So it's an opener that kicks off the story with a big, practical problem which also neatly presents a character problem that needs to be solved too: what does it say about her that this thing has happened in her life?


... But unfortunately the show fails to really sustain those good instincts for making story choices that relate back to the core interest of the show.


I’ll mention a couple of smaller issues before getting to the big one.


E.g. I've said that we totally understand why Cassie cleans up the scene and sneaks out in an effort to evade the Bangkok justice system. But then she gets back to the US where the FBI are waiting to interview the flight crew and she continues to conceal her involvement, and this time it's not as convincing.


It’s not that I totally believe Cassie would spill her guts here, but neither do I believe that she wouldn’t. The problem is the show doesn’t convince me of the choice it makes. It’s a big choice, important for the show, and I don’t know why she makes it. In later episodes she’ll be sporadically honest with the FBI, and I never feel any of those moments are motivated by anything very convincing either. Neither does she ever experience any consequence from their direction, whether she is honest or not which further weakens the story from this angle.


It wouldn't matter so much except the show chooses to play the FBI agents as sympathetic POV characters in their own right which unfortunately only serves to weaken our sense of why Cassie doesn't just talk to them. We understand them as conscientious and human people who only want to solve the crime and catch the real killer so it's hard to sympathise with Cassie's rejection of them as a possible source of help.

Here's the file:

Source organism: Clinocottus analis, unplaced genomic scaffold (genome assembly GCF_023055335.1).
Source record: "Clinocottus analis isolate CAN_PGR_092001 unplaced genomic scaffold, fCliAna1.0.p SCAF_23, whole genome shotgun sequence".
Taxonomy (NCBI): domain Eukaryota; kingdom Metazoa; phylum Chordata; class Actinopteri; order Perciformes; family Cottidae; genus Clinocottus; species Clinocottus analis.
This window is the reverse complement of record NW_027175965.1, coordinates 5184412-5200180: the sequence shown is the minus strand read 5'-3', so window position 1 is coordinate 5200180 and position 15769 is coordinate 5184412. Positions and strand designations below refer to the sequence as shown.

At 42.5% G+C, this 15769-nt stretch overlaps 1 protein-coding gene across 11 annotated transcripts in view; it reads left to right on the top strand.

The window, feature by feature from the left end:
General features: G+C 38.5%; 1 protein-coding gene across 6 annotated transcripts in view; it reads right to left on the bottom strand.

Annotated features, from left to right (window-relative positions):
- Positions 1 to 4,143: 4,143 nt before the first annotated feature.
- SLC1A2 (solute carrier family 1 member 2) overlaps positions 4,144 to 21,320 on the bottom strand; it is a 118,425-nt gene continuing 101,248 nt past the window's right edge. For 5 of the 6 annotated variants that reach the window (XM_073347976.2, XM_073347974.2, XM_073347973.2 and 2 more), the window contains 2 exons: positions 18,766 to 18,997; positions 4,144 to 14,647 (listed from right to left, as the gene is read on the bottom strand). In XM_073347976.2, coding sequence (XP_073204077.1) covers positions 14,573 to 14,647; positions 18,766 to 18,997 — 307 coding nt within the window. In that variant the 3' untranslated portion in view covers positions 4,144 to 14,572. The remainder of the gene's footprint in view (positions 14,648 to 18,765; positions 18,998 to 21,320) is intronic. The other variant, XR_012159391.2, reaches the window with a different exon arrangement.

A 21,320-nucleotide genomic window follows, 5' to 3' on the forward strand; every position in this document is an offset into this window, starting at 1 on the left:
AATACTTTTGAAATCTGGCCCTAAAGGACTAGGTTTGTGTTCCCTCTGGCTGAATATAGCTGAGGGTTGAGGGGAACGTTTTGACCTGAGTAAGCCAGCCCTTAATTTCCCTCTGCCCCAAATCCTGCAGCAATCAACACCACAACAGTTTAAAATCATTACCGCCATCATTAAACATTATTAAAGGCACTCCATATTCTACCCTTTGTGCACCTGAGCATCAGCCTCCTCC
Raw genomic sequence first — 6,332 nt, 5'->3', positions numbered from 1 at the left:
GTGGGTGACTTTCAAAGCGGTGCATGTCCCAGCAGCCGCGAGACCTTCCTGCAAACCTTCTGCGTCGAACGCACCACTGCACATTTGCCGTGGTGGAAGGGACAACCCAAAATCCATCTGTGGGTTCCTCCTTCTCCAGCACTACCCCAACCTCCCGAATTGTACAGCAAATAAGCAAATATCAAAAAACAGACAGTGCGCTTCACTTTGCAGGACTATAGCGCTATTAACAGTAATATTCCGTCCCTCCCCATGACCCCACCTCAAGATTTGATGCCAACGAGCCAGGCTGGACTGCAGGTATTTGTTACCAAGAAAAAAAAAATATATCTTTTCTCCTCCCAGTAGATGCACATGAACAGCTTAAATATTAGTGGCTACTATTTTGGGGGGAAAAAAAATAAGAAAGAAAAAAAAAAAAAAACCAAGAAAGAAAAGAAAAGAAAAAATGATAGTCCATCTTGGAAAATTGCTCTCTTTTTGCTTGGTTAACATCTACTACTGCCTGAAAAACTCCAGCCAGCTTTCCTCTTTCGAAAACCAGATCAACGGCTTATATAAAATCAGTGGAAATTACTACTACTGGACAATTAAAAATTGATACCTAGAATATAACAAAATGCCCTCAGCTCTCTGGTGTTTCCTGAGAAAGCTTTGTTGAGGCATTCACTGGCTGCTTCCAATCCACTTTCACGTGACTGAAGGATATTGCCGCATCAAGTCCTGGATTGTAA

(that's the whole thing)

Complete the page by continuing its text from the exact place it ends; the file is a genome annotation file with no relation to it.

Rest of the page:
I mean, you could say - well, that's thrillers. Of course the hero doesn't go to the police because if your hero goes to the police then there's no story. We can get a bit hung up on fiddling about with justifying tropes that actually the audience will take as read just because we're used to the convention and/or because we're rooting for the story to be as interesting as possible. We don't want Cassie to get help from the police/FBI because then the story we are just getting interested in would be over. So we'll go with the idea that she doesn't.


So the show could probably get away with this on the basis that we tacitly understand/root for the genre convention that civilian heroes caught up in thrillers don't find friends in the police because competent police work would kill the story...


Except there's Annie, who does exactly that.


Annie isn't a cop but a lawyer. She's introduced as Cassie's best friend and the person Cassie does go to with her problem. And Annie kills the central tension.


Because remember, the central tension was ‘what happens when someone as incongruous as a flight attendant has to navigate a murderous thriller plot?’. And introducing Annie means Cassie no longer has to navigate it. There's a grown-up in the room, someone that knows that best course of action for getting Cassie through this with the least harm.